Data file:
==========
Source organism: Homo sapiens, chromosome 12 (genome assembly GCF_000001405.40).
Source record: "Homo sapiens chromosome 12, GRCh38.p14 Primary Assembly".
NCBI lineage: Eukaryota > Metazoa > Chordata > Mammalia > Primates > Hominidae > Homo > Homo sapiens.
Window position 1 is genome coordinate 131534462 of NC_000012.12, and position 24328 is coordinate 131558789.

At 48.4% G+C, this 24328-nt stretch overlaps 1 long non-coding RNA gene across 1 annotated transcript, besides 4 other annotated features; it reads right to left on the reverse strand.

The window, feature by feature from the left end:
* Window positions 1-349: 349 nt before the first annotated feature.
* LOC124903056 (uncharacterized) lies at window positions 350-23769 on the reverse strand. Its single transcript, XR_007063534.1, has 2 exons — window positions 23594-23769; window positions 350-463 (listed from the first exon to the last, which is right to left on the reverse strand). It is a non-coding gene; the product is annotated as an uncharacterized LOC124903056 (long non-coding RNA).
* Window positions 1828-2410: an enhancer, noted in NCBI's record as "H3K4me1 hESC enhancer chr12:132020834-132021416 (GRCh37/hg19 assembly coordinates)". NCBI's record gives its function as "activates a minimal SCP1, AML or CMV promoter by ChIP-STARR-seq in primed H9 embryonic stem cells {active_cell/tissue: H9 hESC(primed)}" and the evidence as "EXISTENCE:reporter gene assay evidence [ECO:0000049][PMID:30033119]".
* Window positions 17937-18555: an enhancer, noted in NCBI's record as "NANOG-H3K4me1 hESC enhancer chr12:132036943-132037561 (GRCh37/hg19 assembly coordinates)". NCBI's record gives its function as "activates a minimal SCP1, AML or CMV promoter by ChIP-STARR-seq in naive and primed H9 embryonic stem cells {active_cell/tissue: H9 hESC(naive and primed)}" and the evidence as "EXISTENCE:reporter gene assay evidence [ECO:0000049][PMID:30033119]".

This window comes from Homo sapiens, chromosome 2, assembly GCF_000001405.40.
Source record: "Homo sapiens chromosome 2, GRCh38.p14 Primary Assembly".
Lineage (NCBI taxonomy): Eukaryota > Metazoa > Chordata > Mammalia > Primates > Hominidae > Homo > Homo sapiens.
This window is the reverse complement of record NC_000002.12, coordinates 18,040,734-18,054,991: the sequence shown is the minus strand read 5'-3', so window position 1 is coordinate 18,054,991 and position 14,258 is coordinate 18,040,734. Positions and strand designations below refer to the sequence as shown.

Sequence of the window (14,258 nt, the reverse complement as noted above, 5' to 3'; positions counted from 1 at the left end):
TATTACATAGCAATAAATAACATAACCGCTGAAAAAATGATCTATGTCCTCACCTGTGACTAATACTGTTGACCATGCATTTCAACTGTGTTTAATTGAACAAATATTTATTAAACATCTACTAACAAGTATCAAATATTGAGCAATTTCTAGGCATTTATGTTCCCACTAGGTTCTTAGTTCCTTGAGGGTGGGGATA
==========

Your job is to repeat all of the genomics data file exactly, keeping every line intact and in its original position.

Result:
Source organism: Homo sapiens, chromosome 12 (genome assembly GCF_000001405.40).
Source record: "Homo sapiens chromosome 12, GRCh38.p14 Primary Assembly".
NCBI lineage: Eukaryota > Metazoa > Chordata > Mammalia > Primates > Hominidae > Homo > Homo sapiens.
Window position 1 is genome coordinate 131534462 of NC_000012.12, and position 24328 is coordinate 131558789.

At 48.4% G+C, this 24328-nt stretch overlaps 1 long non-coding RNA gene across 1 annotated transcript, besides 4 other annotated features; it reads right to left on the reverse strand.

The window, feature by feature from the left end:
* Window positions 1-349: 349 nt before the first annotated feature.
* LOC124903056 (uncharacterized) lies at window positions 350-23769 on the reverse strand. Its single transcript, XR_007063534.1, has 2 exons — window positions 23594-23769; window positions 350-463 (listed from the first exon to the last, which is right to left on the reverse strand). It is a non-coding gene; the product is annotated as an uncharacterized LOC124903056 (long non-coding RNA).
* Window positions 1828-2410: an enhancer, noted in NCBI's record as "H3K4me1 hESC enhancer chr12:132020834-132021416 (GRCh37/hg19 assembly coordinates)". NCBI's record gives its function as "activates a minimal SCP1, AML or CMV promoter by ChIP-STARR-seq in primed H9 embryonic stem cells {active_cell/tissue: H9 hESC(primed)}" and the evidence as "EXISTENCE:reporter gene assay evidence [ECO:0000049][PMID:30033119]".
* Window positions 17937-18555: an enhancer, noted in NCBI's record as "NANOG-H3K4me1 hESC enhancer chr12:132036943-132037561 (GRCh37/hg19 assembly coordinates)". NCBI's record gives its function as "activates a minimal SCP1, AML or CMV promoter by ChIP-STARR-seq in naive and primed H9 embryonic stem cells {active_cell/tissue: H9 hESC(naive and primed)}" and the evidence as "EXISTENCE:reporter gene assay evidence [ECO:0000049][PMID:30033119]".

This window comes from Homo sapiens, chromosome 2, assembly GCF_000001405.40.
Source record: "Homo sapiens chromosome 2, GRCh38.p14 Primary Assembly".
Lineage (NCBI taxonomy): Eukaryota > Metazoa > Chordata > Mammalia > Primates > Hominidae > Homo > Homo sapiens.
This window is the reverse complement of record NC_000002.12, coordinates 18,040,734-18,054,991: the sequence shown is the minus strand read 5'-3', so window position 1 is coordinate 18,054,991 and position 14,258 is coordinate 18,040,734. Positions and strand designations below refer to the sequence as shown.

Sequence of the window (14,258 nt, the reverse complement as noted above, 5' to 3'; positions counted from 1 at the left end):
TATTACATAGCAATAAATAACATAACCGCTGAAAAAATGATCTATGTCCTCACCTGTGACTAATACTGTTGACCATGCATTTCAACTGTGTTTAATTGAACAAATATTTATTAAACATCTACTAACAAGTATCAAATATTGAGCAATTTCTAGGCATTTATGTTCCCACTAGGTTCTTAGTTCCTTGAGGGTGGGGATA